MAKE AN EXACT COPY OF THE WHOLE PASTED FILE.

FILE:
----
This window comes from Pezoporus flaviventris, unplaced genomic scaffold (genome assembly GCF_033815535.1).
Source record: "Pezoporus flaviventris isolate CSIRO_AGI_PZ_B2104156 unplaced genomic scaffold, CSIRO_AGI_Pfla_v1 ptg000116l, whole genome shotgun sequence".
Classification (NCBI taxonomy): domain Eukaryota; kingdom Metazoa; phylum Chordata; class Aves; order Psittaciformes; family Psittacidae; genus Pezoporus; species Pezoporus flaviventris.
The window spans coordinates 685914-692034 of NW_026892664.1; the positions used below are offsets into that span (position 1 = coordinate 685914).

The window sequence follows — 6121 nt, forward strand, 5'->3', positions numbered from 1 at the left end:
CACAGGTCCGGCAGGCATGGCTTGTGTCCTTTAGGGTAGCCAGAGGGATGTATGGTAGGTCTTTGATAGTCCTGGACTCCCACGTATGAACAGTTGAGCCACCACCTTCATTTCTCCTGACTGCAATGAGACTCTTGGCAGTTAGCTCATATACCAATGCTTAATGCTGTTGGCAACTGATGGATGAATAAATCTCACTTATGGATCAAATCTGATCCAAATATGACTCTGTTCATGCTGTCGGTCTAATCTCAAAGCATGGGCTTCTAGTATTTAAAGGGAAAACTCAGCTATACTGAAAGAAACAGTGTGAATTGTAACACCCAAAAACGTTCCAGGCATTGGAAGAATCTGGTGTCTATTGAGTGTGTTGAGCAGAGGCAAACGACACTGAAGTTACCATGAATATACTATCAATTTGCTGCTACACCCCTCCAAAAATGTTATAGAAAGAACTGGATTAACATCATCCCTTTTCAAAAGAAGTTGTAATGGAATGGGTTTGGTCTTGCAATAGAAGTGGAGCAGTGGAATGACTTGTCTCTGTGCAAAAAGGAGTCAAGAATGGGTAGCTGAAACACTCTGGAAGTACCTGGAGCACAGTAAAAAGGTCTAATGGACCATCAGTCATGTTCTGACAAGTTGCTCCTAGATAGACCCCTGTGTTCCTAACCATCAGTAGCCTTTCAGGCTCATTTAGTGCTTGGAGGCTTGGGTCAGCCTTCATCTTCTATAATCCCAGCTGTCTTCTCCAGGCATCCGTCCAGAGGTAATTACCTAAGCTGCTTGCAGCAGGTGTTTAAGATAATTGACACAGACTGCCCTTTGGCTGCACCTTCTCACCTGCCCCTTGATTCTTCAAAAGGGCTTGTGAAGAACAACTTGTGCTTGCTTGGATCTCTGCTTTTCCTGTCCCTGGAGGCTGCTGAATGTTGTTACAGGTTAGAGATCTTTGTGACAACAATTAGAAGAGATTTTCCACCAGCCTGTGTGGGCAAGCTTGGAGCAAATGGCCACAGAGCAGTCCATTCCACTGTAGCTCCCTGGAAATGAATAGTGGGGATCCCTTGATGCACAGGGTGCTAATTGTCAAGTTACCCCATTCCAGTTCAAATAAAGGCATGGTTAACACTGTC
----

This window comes from Pezoporus flaviventris, unplaced genomic scaffold (genome assembly GCF_033815535.1).
Source record: "Pezoporus flaviventris isolate CSIRO_AGI_PZ_B2104156 unplaced genomic scaffold, CSIRO_AGI_Pfla_v1 ptg000116l, whole genome shotgun sequence".
Classification (NCBI taxonomy): domain Eukaryota; kingdom Metazoa; phylum Chordata; class Aves; order Psittaciformes; family Psittacidae; genus Pezoporus; species Pezoporus flaviventris.
The window spans coordinates 685914-692034 of NW_026892664.1; the positions used below are offsets into that span (position 1 = coordinate 685914).

The window sequence follows — 6121 nt, forward strand, 5'->3', positions numbered from 1 at the left end:
CACAGGTCCGGCAGGCATGGCTTGTGTCCTTTAGGGTAGCCAGAGGGATGTATGGTAGGTCTTTGATAGTCCTGGACTCCCACGTATGAACAGTTGAGCCACCACCTTCATTTCTCCTGACTGCAATGAGACTCTTGGCAGTTAGCTCATATACCAATGCTTAATGCTGTTGGCAACTGATGGATGAATAAATCTCACTTATGGATCAAATCTGATCCAAATATGACTCTGTTCATGCTGTCGGTCTAATCTCAAAGCATGGGCTTCTAGTATTTAAAGGGAAAACTCAGCTATACTGAAAGAAACAGTGTGAATTGTAACACCCAAAAACGTTCCAGGCATTGGAAGAATCTGGTGTCTATTGAGTGTGTTGAGCAGAGGCAAACGACACTGAAGTTACCATGAATATACTATCAATTTGCTGCTACACCCCTCCAAAAATGTTATAGAAAGAACTGGATTAACATCATCCCTTTTCAAAAGAAGTTGTAATGGAATGGGTTTGGTCTTGCAATAGAAGTGGAGCAGTGGAATGACTTGTCTCTGTGCAAAAAGGAGTCAAGAATGGGTAGCTGAAACACTCTGGAAGTACCTGGAGCACAGTAAAAAGGTCTAATGGACCATCAGTCATGTTCTGACAAGTTGCTCCTAGATAGACCCCTGTGTTCCTAACCATCAGTAGCCTTTCAGGCTCATTTAGTGCTTGGAGGCTTGGGTCAGCCTTCATCTTCTATAATCCCAGCTGTCTTCTCCAGGCATCCGTCCAGAGGTAATTACCTAAGCTGCTTGCAGCAGGTGTTTAAGATAATTGACACAGACTGCCCTTTGGCTGCACCTTCTCACCTGCCCCTTGATTCTTCAAAAGGGCTTGTGAAGAACAACTTGTGCTTGCTTGGATCTCTGCTTTTCCTGTCCCTGGAGGCTGCTGAATGTTGTTACAGGTTAGAGATCTTTGTGACAACAATTAGAAGAGATTTTCCACCAGCCTGTGTGGGCAAGCTTGGAGCAAATGGCCACAGAGCAGTCCATTCCACTGTAGCTCCCTGGAAATGAATAGTGGGGATCCCTTGATGCACAGGGTGCTAATTGTCAAGTTACCCCATTCCAGTTCAAATAAAGGCATGGTTAACACTGTC